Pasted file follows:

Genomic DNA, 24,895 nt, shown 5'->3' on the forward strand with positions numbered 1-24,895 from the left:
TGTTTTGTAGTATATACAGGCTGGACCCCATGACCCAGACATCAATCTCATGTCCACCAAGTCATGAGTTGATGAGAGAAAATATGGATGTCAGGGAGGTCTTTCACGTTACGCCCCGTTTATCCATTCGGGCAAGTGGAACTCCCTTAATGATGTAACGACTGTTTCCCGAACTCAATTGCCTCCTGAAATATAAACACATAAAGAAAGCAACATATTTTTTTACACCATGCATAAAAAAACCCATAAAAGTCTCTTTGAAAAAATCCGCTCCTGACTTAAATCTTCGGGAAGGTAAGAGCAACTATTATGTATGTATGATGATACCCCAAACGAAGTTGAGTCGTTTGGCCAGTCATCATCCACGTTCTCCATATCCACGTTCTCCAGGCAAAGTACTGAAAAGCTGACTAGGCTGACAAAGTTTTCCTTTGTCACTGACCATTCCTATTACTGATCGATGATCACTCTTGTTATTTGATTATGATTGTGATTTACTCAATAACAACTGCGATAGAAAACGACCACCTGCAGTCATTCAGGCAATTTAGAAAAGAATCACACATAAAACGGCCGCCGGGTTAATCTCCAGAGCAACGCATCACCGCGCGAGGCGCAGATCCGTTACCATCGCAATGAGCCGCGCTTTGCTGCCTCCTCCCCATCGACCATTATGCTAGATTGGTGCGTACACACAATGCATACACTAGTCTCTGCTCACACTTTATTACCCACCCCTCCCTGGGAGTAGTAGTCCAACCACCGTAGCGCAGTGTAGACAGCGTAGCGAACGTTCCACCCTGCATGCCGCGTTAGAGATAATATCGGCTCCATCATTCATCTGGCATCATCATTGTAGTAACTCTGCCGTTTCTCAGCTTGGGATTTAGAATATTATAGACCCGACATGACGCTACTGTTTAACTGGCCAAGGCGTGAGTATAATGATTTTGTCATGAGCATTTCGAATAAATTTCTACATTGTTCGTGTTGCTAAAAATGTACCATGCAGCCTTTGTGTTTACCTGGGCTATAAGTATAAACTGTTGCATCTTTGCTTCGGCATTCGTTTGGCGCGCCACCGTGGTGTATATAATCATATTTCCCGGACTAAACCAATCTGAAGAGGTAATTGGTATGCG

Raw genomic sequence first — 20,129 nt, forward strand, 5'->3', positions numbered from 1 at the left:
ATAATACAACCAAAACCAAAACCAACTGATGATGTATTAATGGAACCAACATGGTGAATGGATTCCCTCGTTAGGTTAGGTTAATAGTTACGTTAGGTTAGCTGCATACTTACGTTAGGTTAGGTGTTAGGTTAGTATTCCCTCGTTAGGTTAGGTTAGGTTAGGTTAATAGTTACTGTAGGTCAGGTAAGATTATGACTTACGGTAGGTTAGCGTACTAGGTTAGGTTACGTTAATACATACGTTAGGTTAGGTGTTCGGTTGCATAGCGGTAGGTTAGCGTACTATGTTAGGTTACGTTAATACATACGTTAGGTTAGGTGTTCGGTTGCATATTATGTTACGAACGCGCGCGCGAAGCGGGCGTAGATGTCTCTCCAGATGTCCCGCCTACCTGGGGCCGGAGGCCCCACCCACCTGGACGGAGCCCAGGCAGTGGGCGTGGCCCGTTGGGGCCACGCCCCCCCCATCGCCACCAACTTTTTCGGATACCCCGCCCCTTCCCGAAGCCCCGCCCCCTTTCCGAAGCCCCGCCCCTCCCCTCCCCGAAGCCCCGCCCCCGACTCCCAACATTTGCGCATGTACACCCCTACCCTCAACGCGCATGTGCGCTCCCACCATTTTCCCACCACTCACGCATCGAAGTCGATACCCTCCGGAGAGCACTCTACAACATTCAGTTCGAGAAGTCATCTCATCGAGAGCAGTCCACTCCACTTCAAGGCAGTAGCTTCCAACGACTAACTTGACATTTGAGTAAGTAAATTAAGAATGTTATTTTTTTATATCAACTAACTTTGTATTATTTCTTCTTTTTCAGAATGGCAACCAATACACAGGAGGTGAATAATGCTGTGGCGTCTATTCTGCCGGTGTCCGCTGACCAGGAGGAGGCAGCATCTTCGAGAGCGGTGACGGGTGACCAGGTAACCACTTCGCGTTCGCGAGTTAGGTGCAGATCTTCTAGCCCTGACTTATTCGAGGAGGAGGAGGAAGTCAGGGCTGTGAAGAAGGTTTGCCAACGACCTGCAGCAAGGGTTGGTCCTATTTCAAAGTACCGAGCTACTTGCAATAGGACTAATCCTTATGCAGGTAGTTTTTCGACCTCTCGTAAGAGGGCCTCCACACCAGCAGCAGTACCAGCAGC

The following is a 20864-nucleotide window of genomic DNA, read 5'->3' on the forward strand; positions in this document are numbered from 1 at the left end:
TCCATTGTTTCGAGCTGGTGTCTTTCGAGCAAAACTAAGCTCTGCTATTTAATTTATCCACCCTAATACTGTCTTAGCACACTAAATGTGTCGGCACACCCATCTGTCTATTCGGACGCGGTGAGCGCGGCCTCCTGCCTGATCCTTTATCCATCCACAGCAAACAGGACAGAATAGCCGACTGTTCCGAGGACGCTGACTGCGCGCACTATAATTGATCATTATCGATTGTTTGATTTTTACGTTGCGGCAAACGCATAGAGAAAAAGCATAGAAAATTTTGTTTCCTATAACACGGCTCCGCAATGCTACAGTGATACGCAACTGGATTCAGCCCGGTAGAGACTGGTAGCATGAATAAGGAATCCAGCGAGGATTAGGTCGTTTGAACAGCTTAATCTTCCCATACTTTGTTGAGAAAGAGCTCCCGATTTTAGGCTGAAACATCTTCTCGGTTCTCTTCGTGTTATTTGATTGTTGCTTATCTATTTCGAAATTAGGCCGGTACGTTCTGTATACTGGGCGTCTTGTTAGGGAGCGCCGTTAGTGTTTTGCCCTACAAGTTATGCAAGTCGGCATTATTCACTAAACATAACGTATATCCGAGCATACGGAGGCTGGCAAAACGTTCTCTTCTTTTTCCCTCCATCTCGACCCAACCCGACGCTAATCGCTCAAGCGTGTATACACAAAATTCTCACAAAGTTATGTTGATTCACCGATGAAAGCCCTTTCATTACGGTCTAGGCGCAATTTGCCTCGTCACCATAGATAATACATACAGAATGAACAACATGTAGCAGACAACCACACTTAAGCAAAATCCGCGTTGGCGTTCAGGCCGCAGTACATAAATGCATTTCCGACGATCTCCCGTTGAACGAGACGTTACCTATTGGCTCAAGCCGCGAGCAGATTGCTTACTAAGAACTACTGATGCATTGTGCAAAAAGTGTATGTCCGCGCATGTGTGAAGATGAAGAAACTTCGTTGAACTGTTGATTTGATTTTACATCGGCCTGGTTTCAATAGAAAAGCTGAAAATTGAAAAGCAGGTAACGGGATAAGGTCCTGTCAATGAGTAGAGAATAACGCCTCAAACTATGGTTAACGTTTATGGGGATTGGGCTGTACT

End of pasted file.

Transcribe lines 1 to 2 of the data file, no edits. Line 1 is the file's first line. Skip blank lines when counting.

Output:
Genomic DNA, 24,895 nt, shown 5'->3' on the forward strand with positions numbered 1-24,895 from the left:
TGTTTTGTAGTATATACAGGCTGGACCCCATGACCCAGACATCAATCTCATGTCCACCAAGTCATGAGTTGATGAGAGAAAATATGGATGTCAGGGAGGTCTTTCACGTTACGCCCCGTTTATCCATTCGGGCAAGTGGAACTCCCTTAATGATGTAACGACTGTTTCCCGAACTCAATTGCCTCCTGAAATATAAACACATAAAGAAAGCAACATATTTTTTTACACCATGCATAAAAAAACCCATAAAAGTCTCTTTGAAAAAATCCGCTCCTGACTTAAATCTTCGGGAAGGTAAGAGCAACTATTATGTATGTATGATGATACCCCAAACGAAGTTGAGTCGTTTGGCCAGTCATCATCCACGTTCTCCATATCCACGTTCTCCAGGCAAAGTACTGAAAAGCTGACTAGGCTGACAAAGTTTTCCTTTGTCACTGACCATTCCTATTACTGATCGATGATCACTCTTGTTATTTGATTATGATTGTGATTTACTCAATAACAACTGCGATAGAAAACGACCACCTGCAGTCATTCAGGCAATTTAGAAAAGAATCACACATAAAACGGCCGCCGGGTTAATCTCCAGAGCAACGCATCACCGCGCGAGGCGCAGATCCGTTACCATCGCAATGAGCCGCGCTTTGCTGCCTCCTCCCCATCGACCATTATGCTAGATTGGTGCGTACACACAATGCATACACTAGTCTCTGCTCACACTTTATTACCCACCCCTCCCTGGGAGTAGTAGTCCAACCACCGTAGCGCAGTGTAGACAGCGTAGCGAACGTTCCACCCTGCATGCCGCGTTAGAGATAATATCGGCTCCATCATTCATCTGGCATCATCATTGTAGTAACTCTGCCGTTTCTCAGCTTGGGATTTAGAATATTATAGACCCGACATGACGCTACTGTTTAACTGGCCAAGGCGTGAGTATAATGATTTTGTCATGAGCATTTCGAATAAATTTCTACATTGTTCGTGTTGCTAAAAATGTACCATGCAGCCTTTGTGTTTACCTGGGCTATAAGTATAAACTGTTGCATCTTTGCTTCGGCATTCGTTTGGCGCGCCACCGTGGTGTATATAATCATATTTCCCGGACTAAACCAATCTGAAGAGGTAATTGGTATGCG